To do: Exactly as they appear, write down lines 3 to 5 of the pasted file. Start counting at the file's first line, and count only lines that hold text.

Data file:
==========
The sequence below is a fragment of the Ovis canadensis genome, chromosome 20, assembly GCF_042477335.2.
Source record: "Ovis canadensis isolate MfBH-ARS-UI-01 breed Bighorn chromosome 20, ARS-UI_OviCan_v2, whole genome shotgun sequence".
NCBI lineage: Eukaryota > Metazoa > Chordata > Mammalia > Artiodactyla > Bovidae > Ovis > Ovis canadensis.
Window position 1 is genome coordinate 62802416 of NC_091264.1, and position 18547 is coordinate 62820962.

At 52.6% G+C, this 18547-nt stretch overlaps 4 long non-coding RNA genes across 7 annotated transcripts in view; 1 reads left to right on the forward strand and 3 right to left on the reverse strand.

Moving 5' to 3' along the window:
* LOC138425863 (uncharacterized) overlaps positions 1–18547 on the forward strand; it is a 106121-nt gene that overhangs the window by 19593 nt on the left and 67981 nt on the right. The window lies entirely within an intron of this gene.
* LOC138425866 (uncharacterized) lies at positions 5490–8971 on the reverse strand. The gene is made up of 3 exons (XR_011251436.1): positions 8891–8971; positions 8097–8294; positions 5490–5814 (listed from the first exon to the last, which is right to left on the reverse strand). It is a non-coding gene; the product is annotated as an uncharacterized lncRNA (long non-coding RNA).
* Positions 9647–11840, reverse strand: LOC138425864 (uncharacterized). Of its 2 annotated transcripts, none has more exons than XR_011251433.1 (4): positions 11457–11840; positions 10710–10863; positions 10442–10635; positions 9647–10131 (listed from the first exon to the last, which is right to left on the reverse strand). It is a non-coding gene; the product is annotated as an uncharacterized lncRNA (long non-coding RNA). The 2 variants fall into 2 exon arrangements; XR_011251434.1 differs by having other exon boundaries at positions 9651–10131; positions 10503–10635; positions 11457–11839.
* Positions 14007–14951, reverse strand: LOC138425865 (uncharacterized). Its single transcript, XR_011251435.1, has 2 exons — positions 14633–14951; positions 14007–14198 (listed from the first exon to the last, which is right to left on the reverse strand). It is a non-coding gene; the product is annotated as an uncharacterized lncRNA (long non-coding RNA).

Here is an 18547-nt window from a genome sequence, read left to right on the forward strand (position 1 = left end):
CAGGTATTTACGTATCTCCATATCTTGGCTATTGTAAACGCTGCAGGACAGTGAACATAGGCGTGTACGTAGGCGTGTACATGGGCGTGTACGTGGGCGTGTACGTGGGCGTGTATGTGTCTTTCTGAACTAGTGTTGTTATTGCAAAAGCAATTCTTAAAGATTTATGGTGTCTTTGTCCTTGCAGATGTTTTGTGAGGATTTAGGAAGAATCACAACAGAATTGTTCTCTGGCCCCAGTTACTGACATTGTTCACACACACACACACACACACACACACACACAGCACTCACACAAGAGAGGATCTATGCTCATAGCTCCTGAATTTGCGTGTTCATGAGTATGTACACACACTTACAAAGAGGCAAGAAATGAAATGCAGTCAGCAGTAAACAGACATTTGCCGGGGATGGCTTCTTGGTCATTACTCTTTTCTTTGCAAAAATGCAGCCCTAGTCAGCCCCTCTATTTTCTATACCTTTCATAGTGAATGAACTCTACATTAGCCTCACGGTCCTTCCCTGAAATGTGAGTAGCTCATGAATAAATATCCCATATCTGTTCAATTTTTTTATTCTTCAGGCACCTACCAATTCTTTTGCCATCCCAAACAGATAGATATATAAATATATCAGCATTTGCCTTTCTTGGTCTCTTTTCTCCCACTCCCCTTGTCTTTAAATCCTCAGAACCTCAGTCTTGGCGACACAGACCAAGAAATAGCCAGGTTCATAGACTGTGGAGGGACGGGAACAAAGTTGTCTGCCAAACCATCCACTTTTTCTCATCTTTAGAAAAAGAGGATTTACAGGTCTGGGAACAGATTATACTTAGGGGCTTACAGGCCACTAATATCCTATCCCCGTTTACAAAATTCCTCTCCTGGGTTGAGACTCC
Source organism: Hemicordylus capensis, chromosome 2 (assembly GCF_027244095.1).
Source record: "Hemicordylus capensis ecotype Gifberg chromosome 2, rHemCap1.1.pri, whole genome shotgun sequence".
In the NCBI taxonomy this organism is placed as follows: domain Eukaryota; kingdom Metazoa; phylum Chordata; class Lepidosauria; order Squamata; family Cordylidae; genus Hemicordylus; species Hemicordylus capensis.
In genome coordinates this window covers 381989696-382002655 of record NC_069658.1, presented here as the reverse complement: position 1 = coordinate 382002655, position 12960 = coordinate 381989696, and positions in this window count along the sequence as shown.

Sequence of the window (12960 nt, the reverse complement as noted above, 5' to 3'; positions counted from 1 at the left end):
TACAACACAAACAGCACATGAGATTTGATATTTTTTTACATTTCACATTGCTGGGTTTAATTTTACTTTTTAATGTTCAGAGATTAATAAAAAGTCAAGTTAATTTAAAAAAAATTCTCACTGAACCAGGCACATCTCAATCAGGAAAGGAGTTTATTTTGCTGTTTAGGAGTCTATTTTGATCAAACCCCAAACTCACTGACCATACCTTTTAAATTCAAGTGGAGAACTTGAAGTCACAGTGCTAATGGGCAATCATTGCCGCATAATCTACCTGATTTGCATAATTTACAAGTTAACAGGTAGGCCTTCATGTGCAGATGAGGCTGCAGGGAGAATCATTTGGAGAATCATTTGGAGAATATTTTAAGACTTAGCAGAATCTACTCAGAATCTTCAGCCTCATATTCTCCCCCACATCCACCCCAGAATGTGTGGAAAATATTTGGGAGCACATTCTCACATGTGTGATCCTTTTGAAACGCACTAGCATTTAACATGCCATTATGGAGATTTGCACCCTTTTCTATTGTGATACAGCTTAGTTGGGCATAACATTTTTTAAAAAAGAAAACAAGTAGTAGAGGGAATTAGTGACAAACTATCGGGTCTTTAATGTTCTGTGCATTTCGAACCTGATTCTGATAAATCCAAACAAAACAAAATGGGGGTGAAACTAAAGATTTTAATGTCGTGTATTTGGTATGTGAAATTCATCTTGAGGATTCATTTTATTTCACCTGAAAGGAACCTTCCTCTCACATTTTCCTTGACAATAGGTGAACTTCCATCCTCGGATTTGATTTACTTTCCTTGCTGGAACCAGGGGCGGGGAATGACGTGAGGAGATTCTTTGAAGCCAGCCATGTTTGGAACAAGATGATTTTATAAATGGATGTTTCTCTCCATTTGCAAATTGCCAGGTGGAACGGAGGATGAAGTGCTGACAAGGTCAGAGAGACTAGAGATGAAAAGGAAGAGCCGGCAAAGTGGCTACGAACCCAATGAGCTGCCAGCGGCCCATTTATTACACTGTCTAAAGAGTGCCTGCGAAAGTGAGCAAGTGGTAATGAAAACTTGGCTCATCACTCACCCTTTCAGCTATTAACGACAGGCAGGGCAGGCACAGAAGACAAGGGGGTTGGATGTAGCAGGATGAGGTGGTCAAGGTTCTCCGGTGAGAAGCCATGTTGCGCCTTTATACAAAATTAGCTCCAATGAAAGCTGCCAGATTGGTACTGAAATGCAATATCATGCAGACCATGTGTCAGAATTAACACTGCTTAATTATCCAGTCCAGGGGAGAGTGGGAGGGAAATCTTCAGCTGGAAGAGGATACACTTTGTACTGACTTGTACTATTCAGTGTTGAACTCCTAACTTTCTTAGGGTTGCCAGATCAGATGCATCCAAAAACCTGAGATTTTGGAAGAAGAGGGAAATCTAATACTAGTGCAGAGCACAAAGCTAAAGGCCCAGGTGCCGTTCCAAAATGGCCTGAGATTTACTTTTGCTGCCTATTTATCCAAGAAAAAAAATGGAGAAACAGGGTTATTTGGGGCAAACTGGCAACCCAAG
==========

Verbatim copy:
NCBI lineage: Eukaryota > Metazoa > Chordata > Mammalia > Artiodactyla > Bovidae > Ovis > Ovis canadensis.
Window position 1 is genome coordinate 62802416 of NC_091264.1, and position 18547 is coordinate 62820962.

At 52.6% G+C, this 18547-nt stretch overlaps 4 long non-coding RNA genes across 7 annotated transcripts in view; 1 reads left to right on the forward strand and 3 right to left on the reverse strand.